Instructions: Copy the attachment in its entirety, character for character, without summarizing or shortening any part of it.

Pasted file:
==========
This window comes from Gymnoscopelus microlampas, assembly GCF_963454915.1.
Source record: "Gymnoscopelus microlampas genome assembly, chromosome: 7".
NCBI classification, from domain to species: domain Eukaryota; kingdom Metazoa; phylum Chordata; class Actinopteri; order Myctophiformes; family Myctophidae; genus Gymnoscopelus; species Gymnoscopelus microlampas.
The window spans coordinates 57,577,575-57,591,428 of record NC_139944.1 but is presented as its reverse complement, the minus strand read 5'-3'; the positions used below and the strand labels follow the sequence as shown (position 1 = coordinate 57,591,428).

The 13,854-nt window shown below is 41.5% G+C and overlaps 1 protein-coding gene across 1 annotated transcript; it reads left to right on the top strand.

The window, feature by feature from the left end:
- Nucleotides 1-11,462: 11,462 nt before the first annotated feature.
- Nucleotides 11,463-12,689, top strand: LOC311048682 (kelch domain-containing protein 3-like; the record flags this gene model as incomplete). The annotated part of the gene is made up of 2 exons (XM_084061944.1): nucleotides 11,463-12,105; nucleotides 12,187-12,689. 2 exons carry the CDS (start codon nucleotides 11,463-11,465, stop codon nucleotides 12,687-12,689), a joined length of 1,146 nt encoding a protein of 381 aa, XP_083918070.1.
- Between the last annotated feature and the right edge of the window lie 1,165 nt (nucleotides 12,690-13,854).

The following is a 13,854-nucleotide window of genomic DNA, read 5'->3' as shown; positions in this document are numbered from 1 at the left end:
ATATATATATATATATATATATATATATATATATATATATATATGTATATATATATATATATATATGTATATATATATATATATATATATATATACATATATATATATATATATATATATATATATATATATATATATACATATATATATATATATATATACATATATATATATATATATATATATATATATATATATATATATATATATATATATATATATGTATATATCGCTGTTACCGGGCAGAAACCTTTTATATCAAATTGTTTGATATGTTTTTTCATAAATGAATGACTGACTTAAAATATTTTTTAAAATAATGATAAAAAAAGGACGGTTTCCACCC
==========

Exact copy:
This window comes from Gymnoscopelus microlampas, assembly GCF_963454915.1.
Source record: "Gymnoscopelus microlampas genome assembly, chromosome: 7".
NCBI classification, from domain to species: domain Eukaryota; kingdom Metazoa; phylum Chordata; class Actinopteri; order Myctophiformes; family Myctophidae; genus Gymnoscopelus; species Gymnoscopelus microlampas.
The window spans coordinates 57,577,575-57,591,428 of record NC_139944.1 but is presented as its reverse complement, the minus strand read 5'-3'; the positions used below and the strand labels follow the sequence as shown (position 1 = coordinate 57,591,428).

The 13,854-nt window shown below is 41.5% G+C and overlaps 1 protein-coding gene across 1 annotated transcript; it reads left to right on the top strand.

The window, feature by feature from the left end:
- Nucleotides 1-11,462: 11,462 nt before the first annotated feature.
- Nucleotides 11,463-12,689, top strand: LOC311048682 (kelch domain-containing protein 3-like; the record flags this gene model as incomplete). The annotated part of the gene is made up of 2 exons (XM_084061944.1): nucleotides 11,463-12,105; nucleotides 12,187-12,689. 2 exons carry the CDS (start codon nucleotides 11,463-11,465, stop codon nucleotides 12,687-12,689), a joined length of 1,146 nt encoding a protein of 381 aa, XP_083918070.1.
- Between the last annotated feature and the right edge of the window lie 1,165 nt (nucleotides 12,690-13,854).

The following is a 13,854-nucleotide window of genomic DNA, read 5'->3' as shown; positions in this document are numbered from 1 at the left end:
ATATATATATATATATATATATATATATATATATATATATATATGTATATATATATATATATATATGTATATATATATATATATATATATATATACATATATATATATATATATATATATATATATATATATATATATACATATATATATATATATATATACATATATATATATATATATATATATATATATATATATATATATATATATATATATATATATGTATATATCGCTGTTACCGGGCAGAAACCTTTTATATCAAATTGTTTGATATGTTTTTTCATAAATGAATGACTGACTTAAAATATTTTTTAAAATAATGATAAAAAAAGGACGGTTTCCACCC